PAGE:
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This article was first published 7 years ago  » Business » BSE wants Sebi to raise ceiling on depository holding

BSE wants Sebi to raise ceiling on depository holding

By Shrimi Choudhary & Samie Modak
March 07, 2017 14:21 IST
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Rules for market infrastructure institutions such as stock exchanges, clearing corporations, and depositories have come under review by Sebi after five years.

BSE wants regulator Securities and Exchange Board of India (Sebi) to increase investment ceiling for stock exchanges in depositories.

The move comes less than a month ahead of the deadline for the exchange to divest its holding in Central Depository Services Ltd (CDSL) from 50 per cent at present to 24 per cent, the maximum permissible limit.

BSE was in the process of selling its 26 per cent stake in CDSL's initial public offering (IPO) of shares, for which it has obtained Sebi approval.

Meanwhile, rules for market infrastructure institutions (MIIs) such as stock exchanges, clearing corporations, and depositories have come under review by Sebi after five years.

Sources say BSE wants market regulator to consider allowing higher shareholding in depositories and extend the deadline till the review is complete.

"We want Sebi to review shareholding in depositories. The ownership should be increased to 50 per cent. Our internal committee is working on a detailed presentation in this regard and will soon submit it, along with other recommendations, to Sebi," said an exchange official.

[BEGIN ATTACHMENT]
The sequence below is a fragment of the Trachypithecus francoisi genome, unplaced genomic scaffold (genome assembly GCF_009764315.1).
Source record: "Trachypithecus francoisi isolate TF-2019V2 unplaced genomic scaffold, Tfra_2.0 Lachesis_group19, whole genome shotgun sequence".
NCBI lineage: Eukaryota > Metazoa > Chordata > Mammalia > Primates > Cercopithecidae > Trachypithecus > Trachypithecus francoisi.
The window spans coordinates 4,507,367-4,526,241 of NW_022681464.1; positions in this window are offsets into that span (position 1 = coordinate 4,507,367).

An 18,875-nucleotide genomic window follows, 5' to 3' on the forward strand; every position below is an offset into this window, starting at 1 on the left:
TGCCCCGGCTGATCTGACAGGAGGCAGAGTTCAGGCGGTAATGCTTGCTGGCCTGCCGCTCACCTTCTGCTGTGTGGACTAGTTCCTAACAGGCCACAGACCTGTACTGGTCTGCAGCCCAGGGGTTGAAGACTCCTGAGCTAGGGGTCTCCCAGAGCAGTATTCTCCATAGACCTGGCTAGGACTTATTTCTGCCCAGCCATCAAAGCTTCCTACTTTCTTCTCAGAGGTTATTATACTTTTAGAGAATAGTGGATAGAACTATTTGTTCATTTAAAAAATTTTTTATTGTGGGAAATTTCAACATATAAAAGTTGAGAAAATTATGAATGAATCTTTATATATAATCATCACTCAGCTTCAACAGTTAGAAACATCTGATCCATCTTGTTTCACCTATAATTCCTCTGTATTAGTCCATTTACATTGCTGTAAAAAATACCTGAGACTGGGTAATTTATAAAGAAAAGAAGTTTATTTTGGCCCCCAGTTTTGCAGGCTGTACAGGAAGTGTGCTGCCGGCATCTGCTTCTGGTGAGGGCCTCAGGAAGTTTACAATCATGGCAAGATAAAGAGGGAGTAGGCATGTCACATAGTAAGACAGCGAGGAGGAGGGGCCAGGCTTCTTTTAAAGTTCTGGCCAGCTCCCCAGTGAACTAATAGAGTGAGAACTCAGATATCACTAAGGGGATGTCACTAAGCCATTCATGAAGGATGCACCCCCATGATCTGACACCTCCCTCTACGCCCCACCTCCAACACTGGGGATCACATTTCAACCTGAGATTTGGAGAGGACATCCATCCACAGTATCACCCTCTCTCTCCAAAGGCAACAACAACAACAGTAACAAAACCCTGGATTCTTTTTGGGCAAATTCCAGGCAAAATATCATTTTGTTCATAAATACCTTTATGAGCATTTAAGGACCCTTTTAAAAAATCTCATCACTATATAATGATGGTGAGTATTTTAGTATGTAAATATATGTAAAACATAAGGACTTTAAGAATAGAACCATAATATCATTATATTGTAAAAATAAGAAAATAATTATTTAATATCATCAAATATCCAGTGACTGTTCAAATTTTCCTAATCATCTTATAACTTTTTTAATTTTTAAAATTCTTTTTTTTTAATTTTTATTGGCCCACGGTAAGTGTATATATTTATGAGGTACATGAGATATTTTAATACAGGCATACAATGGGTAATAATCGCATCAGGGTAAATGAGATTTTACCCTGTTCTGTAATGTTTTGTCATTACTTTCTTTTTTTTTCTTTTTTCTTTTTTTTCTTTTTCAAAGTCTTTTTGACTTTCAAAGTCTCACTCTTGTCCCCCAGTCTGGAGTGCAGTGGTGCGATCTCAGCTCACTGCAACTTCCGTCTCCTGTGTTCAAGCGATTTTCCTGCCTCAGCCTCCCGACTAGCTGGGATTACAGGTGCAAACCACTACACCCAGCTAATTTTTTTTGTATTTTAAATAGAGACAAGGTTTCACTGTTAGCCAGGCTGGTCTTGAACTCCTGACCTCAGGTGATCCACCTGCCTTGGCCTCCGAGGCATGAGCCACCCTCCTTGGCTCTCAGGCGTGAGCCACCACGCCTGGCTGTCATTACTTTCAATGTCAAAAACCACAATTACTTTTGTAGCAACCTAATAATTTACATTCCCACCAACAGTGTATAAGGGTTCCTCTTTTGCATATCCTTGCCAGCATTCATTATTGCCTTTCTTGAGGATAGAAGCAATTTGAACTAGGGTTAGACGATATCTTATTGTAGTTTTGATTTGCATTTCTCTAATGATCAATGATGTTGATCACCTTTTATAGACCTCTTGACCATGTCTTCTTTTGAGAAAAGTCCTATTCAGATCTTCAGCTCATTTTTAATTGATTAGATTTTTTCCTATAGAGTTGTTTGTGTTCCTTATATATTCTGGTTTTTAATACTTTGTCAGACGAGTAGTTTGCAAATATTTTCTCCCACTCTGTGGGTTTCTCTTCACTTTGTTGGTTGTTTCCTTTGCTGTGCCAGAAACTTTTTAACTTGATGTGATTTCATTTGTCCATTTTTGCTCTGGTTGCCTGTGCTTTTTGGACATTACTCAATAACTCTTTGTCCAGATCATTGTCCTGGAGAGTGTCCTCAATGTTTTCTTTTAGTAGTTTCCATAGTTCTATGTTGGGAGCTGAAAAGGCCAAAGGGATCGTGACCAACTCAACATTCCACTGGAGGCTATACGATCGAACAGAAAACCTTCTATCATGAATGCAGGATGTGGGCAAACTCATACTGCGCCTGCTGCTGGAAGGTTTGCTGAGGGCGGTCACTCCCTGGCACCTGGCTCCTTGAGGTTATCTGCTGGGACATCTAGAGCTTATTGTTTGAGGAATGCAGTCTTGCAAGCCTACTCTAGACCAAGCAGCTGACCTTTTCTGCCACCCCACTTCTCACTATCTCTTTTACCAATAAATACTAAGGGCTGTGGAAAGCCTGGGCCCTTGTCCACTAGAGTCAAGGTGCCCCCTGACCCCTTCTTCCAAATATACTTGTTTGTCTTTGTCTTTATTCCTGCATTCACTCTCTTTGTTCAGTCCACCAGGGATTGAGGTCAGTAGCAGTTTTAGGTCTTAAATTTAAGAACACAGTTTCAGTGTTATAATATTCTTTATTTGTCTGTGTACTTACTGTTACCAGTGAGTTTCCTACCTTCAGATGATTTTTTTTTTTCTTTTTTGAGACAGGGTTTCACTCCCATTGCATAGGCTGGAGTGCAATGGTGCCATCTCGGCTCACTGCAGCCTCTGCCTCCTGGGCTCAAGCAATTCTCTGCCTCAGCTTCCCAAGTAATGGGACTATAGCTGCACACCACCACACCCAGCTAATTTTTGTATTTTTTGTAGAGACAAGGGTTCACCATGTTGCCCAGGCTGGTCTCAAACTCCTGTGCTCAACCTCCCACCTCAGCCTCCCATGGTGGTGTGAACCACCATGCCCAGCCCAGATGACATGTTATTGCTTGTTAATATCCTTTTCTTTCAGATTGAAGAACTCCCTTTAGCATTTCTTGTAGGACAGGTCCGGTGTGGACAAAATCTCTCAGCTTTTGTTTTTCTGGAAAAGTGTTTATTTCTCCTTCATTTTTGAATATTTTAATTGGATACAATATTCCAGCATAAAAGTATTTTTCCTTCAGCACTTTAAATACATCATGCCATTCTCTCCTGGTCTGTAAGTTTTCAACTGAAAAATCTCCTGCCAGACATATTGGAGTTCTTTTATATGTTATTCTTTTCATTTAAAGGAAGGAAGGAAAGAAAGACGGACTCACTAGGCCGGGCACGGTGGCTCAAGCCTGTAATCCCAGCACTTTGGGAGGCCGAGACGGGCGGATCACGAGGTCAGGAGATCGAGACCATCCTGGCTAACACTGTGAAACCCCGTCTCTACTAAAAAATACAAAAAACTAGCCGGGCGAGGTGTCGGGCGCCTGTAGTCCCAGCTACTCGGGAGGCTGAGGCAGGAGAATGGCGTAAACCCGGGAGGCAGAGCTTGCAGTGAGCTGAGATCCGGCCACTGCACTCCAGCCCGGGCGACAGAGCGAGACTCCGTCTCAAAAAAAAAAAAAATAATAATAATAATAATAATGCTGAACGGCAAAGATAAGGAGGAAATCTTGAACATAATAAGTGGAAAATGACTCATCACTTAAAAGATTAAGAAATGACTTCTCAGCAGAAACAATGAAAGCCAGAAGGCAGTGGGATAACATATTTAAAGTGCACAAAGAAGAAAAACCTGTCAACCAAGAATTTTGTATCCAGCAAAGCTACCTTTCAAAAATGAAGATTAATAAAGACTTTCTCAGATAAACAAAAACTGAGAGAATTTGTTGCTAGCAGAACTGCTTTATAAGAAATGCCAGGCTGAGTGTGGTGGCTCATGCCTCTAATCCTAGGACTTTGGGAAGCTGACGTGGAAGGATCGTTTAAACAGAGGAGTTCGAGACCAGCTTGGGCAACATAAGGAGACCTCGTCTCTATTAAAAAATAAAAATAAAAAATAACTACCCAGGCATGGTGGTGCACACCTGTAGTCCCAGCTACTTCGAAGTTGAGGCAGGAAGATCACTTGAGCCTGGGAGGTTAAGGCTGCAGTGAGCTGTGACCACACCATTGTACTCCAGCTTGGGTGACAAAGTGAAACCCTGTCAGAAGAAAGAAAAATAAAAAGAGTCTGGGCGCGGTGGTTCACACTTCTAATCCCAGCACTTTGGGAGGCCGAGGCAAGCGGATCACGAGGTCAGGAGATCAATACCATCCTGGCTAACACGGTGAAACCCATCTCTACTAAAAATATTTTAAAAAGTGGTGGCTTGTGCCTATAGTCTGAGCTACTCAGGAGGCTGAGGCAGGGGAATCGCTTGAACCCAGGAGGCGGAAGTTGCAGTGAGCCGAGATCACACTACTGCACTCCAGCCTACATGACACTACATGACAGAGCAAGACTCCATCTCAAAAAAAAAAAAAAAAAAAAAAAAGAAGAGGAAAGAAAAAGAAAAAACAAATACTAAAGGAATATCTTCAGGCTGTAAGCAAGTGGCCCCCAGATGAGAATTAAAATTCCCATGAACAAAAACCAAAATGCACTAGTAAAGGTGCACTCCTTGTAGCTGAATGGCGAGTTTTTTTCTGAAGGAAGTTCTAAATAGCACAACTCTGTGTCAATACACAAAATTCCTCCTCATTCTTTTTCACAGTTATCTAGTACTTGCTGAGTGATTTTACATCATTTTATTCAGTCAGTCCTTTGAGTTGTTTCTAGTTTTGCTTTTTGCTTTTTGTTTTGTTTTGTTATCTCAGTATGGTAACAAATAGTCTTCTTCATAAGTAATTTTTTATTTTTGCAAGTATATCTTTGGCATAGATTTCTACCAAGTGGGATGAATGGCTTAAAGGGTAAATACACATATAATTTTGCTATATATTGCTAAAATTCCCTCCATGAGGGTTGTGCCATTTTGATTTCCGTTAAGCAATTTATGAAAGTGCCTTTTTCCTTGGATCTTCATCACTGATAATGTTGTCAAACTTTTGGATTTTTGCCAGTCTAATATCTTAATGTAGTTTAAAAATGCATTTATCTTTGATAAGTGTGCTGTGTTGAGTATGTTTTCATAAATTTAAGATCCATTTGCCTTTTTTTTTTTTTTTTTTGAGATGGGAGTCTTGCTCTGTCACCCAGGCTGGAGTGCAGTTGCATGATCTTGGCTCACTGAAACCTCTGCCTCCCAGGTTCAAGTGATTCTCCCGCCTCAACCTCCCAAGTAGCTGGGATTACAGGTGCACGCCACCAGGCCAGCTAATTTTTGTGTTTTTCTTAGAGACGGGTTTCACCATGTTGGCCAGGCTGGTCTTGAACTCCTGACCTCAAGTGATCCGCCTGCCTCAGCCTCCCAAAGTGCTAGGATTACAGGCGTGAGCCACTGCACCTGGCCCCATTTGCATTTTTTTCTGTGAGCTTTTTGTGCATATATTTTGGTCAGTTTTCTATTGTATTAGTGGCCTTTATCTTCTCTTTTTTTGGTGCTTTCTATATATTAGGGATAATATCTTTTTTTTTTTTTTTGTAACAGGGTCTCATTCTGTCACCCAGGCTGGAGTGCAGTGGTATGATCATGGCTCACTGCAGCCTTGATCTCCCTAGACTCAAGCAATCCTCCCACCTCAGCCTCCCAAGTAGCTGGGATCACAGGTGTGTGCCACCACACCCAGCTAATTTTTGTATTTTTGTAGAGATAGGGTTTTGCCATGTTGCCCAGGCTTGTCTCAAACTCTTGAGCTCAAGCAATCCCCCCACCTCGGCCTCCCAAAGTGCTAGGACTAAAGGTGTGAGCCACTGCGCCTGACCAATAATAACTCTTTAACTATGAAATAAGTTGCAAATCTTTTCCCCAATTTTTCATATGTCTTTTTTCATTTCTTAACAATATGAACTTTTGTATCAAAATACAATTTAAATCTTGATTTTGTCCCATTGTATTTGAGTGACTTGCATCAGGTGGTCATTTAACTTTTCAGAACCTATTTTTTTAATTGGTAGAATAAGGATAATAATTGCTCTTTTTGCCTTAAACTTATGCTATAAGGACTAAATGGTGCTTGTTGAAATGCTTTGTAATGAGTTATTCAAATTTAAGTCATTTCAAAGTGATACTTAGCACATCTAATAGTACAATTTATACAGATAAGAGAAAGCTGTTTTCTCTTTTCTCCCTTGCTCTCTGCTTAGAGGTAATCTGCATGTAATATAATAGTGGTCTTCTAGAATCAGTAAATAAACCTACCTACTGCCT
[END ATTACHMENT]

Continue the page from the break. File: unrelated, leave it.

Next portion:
BSE declined comment on the issue. "BSE has made representation before Sebi and is believed to have sought some extension to decide on the issue," said a CDSL spokesperson.

The deadline for Sebi to divest its holding in CDSL is March 31. BSE's stake in CDSL is worth Rs 600 crore (Rs 6 billion) to Rs 750 crore (Rs 7.5 billion). Sources say depending on Sebi's view on the issue, CDSL and BSE will decide on the timing of the IPO.

"Under current regulations, BSE will have to divest its holding in CDSL. The law has not changed yet. The exchange can't pre-judge what is going to happen. BSE runs the risk of default unless Sebi gives it a relaxation," said J N Gupta, former executive director, Sebi, and founder of proxy advisory firm SES.

Gupta was part of the Bimal Jalan committee, set up to review ownership and governance norms for MIIs.

Last month, the Sebi board had approved the review of rules for MIIs in line with the Jalan committee recommendation that the workings of the MII should be reviewed every five years to keep up with evolving markets.

On February 22, the market regulator issued an open-ended discussion paper inviting public comments till March 31 for the review.

"The current regulation needs an overhaul. In my perspective, there should not be any investment ceiling on shareholding depositories or clearing corporations. Such caps and limits are anti-competitive in nature.

Sebi should have a re-look at these issues with the objective of creating world-leading MII ecosystem which balances efficiency with tightly controlled risk," said Sandeep Parekh, founder, Finsec Law Advisors.

Market players say the shareholding caps in depositories are to de-risk the institution by promoting diversified shareholding.

"A diversified ownership helps de-risk the business and address the issue of conflict of interest. However, the investment ceiling of exchanges in depositories can be raised to up to 49 per cent," said Rajnikant Patel, former managing director and chief executive officer, BSE.

Photograph: Danish Siddiqui/Reuters

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Shrimi Choudhary & Samie Modak
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